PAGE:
Skip to content
19.5 °Cforecast >
Mostly Cloudy

Remember This? The very odd Guthrie story (5 photos)

What was later described as 'the greatest sensation this town has seen for years' began the evening of November 17 in 1909
0

Four months. They only lived in Barrie for four months. But in that time, the Guthrie family left two ruined buildings in their wake, which led to a high-profile court case, and much investigating done by firemen, police, lawyers and insurance agents. Then they were gone.

What was later described as “the greatest sensation this town has seen for years” began the evening of Nov. 17 in 1909. Around 10 p.m., the fire alarm was sent out that a house on Thompson Street in Barrie was on fire. The residents, the Guthrie family, had gone out for the evening. The fire was spotted by neighbours and the fire brigade was there quickly and in full strength.

Things began to take a strange turn when the firemen gained entry into the house. The smell of coal oil was immediately apparent. The first two wooden steps of the main staircase had been burned right through, but little else nearby had been badly damaged. However, the side door to the kitchen, many feet away, was also burned. On the second floor, matches were strewn about, and an oddly placed peach basket was sitting on the floor. Partly burned, it contained rags that smelled strongly of kerosene.

While the firemen were puzzling over the situation at the Thompson Street house, they received a request to attend another fire. This confused them at first as quiet little Barrie had never had two fires simultaneously. It took a bit of convincing to assure them that this was actually the case. The bulk of the men went off to the new fire while a couple of brigade members stayed on the Thompson Street site.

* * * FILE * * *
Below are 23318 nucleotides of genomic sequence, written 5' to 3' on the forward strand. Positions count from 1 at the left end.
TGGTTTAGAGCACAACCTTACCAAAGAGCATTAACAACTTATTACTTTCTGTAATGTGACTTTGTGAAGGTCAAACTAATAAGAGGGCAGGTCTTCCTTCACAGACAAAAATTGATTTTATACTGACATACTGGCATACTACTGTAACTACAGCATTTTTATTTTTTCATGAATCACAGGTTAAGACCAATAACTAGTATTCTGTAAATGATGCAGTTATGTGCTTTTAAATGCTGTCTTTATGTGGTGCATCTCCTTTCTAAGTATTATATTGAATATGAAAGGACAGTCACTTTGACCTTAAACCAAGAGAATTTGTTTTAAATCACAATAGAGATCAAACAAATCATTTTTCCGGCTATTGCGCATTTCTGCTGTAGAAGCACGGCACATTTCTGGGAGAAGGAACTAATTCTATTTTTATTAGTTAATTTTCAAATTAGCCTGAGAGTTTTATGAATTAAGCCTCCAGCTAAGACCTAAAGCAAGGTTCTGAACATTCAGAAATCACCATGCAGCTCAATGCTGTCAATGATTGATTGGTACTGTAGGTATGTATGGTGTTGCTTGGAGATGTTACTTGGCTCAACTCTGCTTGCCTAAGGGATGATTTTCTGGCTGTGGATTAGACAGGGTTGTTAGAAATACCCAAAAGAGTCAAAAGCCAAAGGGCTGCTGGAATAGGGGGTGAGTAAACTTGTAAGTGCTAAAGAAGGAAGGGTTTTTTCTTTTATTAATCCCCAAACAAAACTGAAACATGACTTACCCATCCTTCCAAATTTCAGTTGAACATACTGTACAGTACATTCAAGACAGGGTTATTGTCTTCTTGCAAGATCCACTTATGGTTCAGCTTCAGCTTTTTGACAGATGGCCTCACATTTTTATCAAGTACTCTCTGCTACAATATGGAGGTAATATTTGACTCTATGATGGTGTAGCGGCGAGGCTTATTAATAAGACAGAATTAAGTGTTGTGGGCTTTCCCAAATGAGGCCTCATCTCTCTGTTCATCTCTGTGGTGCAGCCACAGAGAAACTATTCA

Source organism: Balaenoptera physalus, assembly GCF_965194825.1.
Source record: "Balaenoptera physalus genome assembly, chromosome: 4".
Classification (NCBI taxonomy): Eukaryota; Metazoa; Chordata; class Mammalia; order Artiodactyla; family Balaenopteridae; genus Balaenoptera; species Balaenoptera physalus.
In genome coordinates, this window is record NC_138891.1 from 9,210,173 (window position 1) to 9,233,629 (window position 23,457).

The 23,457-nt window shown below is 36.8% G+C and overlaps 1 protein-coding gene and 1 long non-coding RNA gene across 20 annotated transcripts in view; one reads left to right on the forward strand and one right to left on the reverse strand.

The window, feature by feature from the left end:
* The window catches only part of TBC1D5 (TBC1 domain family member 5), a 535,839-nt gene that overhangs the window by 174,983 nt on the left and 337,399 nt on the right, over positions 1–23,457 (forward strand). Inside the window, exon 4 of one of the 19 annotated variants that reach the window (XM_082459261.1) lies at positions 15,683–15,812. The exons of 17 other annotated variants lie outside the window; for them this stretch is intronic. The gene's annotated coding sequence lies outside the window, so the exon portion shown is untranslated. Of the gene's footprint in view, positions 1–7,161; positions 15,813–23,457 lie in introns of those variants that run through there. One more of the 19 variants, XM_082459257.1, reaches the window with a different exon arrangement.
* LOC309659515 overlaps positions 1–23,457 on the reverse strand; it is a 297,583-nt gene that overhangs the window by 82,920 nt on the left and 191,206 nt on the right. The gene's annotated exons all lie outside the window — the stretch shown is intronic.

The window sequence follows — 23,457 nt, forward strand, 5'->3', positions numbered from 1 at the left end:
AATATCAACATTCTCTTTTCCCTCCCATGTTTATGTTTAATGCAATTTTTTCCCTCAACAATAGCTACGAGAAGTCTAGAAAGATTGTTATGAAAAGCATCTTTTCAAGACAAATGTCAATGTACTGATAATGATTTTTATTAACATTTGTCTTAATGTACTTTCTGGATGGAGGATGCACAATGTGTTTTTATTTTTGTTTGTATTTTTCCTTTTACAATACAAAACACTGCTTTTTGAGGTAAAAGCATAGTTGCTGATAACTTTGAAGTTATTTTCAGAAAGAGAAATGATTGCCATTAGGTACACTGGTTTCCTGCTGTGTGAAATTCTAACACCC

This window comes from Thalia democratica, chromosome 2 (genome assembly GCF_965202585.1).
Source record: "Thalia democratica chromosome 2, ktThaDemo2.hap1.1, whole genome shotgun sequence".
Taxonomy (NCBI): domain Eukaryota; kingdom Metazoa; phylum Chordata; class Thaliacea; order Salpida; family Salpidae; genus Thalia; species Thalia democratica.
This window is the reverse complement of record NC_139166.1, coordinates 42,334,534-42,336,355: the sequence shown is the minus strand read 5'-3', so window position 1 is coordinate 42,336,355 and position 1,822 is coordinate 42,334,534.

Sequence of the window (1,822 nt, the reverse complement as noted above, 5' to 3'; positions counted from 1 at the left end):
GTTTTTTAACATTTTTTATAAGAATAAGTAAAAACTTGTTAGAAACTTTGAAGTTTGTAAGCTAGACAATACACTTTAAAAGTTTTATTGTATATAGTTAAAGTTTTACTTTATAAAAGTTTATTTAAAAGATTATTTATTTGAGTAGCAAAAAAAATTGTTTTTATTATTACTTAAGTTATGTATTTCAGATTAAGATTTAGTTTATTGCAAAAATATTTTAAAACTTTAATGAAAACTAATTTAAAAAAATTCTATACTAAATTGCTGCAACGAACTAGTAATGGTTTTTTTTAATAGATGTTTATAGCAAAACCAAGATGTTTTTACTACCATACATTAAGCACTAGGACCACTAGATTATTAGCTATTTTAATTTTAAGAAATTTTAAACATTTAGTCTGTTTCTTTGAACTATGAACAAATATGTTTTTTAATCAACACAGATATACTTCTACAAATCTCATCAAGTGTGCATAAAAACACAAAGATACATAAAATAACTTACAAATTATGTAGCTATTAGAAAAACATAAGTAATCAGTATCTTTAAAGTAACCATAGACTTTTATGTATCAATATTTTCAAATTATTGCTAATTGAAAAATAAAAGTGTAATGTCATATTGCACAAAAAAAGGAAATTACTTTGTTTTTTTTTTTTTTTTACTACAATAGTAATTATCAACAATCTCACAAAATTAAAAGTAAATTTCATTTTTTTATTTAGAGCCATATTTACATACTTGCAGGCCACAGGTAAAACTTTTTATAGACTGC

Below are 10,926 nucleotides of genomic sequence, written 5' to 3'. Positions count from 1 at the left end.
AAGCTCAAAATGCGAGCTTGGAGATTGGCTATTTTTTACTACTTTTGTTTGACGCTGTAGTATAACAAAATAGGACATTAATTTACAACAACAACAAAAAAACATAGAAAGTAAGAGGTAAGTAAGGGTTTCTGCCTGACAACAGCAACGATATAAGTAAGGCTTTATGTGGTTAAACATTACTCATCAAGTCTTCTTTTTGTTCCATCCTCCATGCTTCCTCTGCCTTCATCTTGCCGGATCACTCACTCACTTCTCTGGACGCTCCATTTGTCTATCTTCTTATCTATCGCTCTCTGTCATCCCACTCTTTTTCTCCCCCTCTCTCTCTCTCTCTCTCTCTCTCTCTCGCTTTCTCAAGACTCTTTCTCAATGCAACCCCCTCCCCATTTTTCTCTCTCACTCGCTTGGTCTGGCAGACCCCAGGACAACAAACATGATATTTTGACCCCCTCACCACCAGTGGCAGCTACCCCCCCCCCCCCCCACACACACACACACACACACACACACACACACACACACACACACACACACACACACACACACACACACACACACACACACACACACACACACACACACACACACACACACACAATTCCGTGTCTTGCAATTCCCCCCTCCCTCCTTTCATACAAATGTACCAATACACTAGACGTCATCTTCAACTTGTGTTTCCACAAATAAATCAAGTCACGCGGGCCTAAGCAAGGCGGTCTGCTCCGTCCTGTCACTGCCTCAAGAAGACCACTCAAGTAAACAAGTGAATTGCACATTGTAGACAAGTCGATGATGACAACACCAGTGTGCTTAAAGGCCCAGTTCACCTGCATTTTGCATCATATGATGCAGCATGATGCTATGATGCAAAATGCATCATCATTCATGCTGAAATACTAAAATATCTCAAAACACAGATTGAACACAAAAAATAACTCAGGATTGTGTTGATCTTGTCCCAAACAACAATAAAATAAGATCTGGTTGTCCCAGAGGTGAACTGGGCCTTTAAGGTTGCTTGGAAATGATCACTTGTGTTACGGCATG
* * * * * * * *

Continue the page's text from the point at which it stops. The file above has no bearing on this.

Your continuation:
Bruce Thompson, a man who rented a flat above the then Beecroft Bank at Dunlop Street East and now Fred Grant Street, spotted smoke sneaking out of the windows of the King’s Music Hall next door and gave the alarm. Thompson took a walk around the building and saw a telltale orange glow through a glass door. He broke the door and found that there was no fire on the first floor but that flames from the upper floor had begun to burn through the ceiling.

The music hall, which I have only recently discovered, was part of the early life of the currently being renovated Bank of Montreal building on Fred Grant Street. Built in 1891, it had soaring arched windows that reached from the second to the third floor. Third floor – what third floor? This fire of 1909 likely led to its removal.

From 1891, until about 1896, the music hall did a great business showcasing all the singers, quartets, bands and theatricals of the day. The opening of the Grand Opera House on Collier Street would have changed the entertainment business in Barrie. By the early 1900s, the Kings were looking for new opportunities to keep their hall going.

So, in November of 1909, the hall was home to the Crystal Moving Picture Show, where early silent films were shown. The picture show operators, who leased the space, were fairly new in town. Mr. and Mrs. Samuel J. Guthrie only arrived in Barrie from Peterborough that past August.

Yes, it’s true. How unfortunate can any family be? To leave home to attend to your business, and have your house go on fire, only to rush to that emergency and learn that the place of business you just left had also suffered a fire, must be a tragic coincidence of the worst kind.

Mrs. Guthrie especially must have been terribly stressed. After all, she had already had a very busy day. She had been trying to purchase contents insurance for her rented home and also for the moving picture equipment at the music hall for some time, and only had that day finally secured some fire insurance.